Aquila’s Quigley said that there would be many economic benefits from a mine in Menominee County.

“It will lead to more than 100 new, high-paying jobs, as well as many support jobs,” he said. “It will also pay taxes locally and state-wide. Furthermore, the mine will be a domestic source of important metals, rather than sourcing from other countries that may lack environmentally protective mining regulation.”

Henriksen said members of the Front Forty are willing to discuss the issue.

“We’re not just a bunch of old, crabby, retired people,” he said. “We’re always open to listen to both sides.”

© 2010, Capital News Service, Michigan State University School of Journalism. Not to be reproduced without permission.

Story as a Google Doc

Advertisements

Filed under: Uncategorized

Leave a Reply

Fill in your details below or click an icon to log in:

WordPress.com Logo

You are commenting using your WordPress.com account. Log Out / Change )

Twitter picture

You are commenting using your Twitter account. Log Out / Change )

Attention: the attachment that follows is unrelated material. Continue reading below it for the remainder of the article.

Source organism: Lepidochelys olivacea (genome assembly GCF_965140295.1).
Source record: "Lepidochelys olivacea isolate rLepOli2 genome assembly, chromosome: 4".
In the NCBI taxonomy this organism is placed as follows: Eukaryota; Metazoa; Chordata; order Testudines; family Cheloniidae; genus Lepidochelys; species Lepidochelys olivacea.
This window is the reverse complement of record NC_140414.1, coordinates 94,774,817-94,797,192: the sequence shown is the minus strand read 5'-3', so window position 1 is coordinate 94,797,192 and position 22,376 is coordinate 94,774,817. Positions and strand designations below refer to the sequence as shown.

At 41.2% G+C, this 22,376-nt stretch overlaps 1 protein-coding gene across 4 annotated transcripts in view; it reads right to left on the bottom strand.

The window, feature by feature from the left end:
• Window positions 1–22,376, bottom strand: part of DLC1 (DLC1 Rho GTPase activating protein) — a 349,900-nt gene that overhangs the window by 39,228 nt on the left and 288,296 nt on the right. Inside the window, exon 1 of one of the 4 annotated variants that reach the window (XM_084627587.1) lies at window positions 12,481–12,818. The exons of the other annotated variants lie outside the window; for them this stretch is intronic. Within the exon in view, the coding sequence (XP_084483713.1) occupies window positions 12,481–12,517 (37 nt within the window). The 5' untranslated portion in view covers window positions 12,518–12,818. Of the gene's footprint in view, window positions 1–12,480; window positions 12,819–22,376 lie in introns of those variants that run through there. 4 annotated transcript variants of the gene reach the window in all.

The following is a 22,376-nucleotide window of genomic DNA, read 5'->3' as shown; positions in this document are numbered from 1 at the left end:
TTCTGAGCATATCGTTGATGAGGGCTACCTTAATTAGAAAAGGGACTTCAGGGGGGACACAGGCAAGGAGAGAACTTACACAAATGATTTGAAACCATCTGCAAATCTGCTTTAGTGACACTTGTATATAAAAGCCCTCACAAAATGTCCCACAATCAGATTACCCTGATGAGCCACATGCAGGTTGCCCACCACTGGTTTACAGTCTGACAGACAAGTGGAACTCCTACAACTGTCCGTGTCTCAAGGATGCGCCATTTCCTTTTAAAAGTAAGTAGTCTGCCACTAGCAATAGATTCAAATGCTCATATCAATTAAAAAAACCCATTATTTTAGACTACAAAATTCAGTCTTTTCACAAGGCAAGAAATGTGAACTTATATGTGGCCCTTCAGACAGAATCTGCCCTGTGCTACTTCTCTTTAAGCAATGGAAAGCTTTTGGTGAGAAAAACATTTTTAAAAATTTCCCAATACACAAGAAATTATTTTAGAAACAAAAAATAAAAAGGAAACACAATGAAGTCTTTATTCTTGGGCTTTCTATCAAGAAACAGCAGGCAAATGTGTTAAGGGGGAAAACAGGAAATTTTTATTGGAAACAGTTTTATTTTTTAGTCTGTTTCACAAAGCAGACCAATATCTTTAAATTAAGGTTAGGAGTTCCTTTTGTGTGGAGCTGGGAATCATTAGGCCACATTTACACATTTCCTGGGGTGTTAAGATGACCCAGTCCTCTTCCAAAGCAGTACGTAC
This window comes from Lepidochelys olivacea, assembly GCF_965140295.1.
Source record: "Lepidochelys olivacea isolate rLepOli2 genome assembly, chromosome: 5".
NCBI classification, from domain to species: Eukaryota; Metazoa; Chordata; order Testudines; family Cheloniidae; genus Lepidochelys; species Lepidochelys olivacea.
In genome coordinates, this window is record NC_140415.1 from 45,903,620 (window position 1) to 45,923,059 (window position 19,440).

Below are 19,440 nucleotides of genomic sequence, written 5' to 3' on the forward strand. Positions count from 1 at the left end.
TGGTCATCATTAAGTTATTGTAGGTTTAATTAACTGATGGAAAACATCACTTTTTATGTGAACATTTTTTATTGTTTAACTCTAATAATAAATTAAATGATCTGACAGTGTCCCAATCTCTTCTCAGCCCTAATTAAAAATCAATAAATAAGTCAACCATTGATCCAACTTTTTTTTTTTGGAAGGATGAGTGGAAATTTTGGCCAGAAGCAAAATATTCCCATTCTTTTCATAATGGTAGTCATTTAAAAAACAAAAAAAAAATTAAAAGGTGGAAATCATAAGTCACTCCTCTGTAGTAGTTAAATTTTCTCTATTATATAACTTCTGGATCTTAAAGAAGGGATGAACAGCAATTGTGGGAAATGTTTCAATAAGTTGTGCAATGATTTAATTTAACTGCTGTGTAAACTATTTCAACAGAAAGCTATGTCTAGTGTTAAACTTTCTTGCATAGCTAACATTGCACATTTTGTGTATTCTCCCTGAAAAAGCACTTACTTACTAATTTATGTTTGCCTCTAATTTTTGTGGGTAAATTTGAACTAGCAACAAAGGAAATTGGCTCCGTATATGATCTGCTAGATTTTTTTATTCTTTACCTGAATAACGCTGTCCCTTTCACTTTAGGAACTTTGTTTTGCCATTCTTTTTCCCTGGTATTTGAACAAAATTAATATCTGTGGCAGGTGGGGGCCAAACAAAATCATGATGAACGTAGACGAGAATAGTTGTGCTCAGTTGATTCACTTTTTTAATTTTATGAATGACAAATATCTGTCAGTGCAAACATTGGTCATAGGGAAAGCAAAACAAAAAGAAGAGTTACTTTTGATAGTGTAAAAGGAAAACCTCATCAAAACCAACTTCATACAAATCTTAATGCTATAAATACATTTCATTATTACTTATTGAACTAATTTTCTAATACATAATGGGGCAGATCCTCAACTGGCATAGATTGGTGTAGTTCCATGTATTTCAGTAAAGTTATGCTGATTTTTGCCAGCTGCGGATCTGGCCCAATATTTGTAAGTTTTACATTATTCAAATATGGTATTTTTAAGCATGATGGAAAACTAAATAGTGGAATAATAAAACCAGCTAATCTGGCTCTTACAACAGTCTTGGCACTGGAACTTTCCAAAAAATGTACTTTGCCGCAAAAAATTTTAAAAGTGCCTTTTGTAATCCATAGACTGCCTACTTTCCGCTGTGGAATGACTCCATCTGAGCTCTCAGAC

Facebook photo

You are commenting using your Facebook account. Log Out / Change )

Google+ photo

You are commenting using your Google+ account. Log Out / Change )

Connecting to %s

About CNS

CNS reporters cover state government — issues and personalities.



Covering stories of meaning to their member papers, they come in contact with the important newsmakers of the day, from the Supreme Court justices and the governor to members of the Legislature and the people who run the state government departments, to lobbyists and public-interest organizations.



Then they also talk with “real people” — the individual citizens and businesses in communities to get their reactions to what’s happening in Lansing.



In addition to weekly news stories, CNS students write in-depth articles on issues facing state government and their impact on taxpayers.
%d bloggers like this: